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Last Updated on August 6, 2019, by eNotes Editorial. Word Count: 550

I rose and rubbed my limbs, slapped them awake, trying to ward off a rising hysteria. This is what it will be, every day, without him. I felt a wild-eyed tightness in my chest, like a scream. Every day, without him.

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Patroclus knows that, according to a prophecy, Achilles is fated to die in the Trojan War. He does not know when or how Achilles will die, which adds to his panic at the thought of losing him. His words indicate the deep love they share, and the fact that Achilles's death would devastate him. This is an example of Madeleine Miller's dramatic irony, as Patroclus's death happens before Achilles's.

When he speaks at last, his voice is weary, and defeated. He doesn’t know how to be angry with me, either. We are like damp wood that won’t light.

Patroclus had asked Achilles to claim Briseis as a prize in order to save her from being raped by Agamemnon. This plan is part of a larger objective to save as many young women as possible from Agamemnon and his army, until Achilles gets a reputation for insatiable lust (though he touches none of these women). As a result, Achilles is upset because his honor and reputation are very important to him. Achilles rescuing Briseis is the precursor to the deep friendship between himself, Patroclus, and Briseis. The metaphor conveying Achilles's inability to express anger toward Patroclus conveys their tender and loving relationship; although Achilles is legendary for violence in battle, he is unable to be angry with his lover.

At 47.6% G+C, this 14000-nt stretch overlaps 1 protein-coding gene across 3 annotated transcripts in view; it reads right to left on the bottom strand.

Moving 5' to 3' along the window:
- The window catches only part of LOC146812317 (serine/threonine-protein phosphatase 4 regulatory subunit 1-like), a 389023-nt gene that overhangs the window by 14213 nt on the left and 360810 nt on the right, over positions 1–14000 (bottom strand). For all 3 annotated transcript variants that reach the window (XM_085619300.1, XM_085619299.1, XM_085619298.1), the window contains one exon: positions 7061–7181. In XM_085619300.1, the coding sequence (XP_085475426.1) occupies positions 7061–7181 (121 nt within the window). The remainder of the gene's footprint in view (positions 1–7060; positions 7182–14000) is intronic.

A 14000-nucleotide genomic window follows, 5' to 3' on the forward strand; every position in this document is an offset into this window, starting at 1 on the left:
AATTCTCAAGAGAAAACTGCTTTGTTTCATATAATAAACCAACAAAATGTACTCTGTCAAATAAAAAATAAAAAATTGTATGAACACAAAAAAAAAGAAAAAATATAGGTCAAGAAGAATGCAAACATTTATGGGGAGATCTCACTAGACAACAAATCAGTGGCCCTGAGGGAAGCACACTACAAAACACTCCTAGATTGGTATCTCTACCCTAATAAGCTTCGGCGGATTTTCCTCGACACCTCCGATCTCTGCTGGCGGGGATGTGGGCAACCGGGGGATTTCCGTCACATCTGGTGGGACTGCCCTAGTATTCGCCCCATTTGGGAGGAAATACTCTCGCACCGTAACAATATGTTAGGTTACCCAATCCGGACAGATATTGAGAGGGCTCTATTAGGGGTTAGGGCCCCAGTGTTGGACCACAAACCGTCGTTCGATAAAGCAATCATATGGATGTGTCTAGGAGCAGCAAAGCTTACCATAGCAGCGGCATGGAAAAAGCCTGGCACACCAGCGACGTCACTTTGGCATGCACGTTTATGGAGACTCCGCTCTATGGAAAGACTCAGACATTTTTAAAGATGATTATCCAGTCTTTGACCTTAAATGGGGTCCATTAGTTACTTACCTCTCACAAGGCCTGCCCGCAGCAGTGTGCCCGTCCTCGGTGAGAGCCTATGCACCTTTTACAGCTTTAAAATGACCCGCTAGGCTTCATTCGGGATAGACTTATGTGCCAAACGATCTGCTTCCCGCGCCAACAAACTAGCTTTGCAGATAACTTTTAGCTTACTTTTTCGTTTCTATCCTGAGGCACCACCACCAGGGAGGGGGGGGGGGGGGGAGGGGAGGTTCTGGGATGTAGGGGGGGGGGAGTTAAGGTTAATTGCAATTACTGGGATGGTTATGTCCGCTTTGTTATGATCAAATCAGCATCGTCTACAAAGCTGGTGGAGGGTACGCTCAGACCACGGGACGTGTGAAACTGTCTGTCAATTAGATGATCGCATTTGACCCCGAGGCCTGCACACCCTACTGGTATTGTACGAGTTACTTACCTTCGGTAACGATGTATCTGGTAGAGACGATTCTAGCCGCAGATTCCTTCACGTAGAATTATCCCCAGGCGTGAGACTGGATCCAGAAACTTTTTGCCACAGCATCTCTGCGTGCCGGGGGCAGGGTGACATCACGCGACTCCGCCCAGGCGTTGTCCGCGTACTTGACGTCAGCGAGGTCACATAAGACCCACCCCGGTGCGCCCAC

Achilles smiles as his face strikes the earth.

Patroclus watches as Achilles dies from the arrow Paris shoots into his heart. Achilles's death is ironic, in that Paris was the deciding factor that began the Trojan War, and Achilles is the formidable fighting force that contributes to the Greeks winning the war. Achilles smiles because in death he will be reunited with Patroclus, and it is a relief that he will no longer have to bear life without his lover.

“I have done it,” she says. At first I do not...

(The entire section contains 550 words.)

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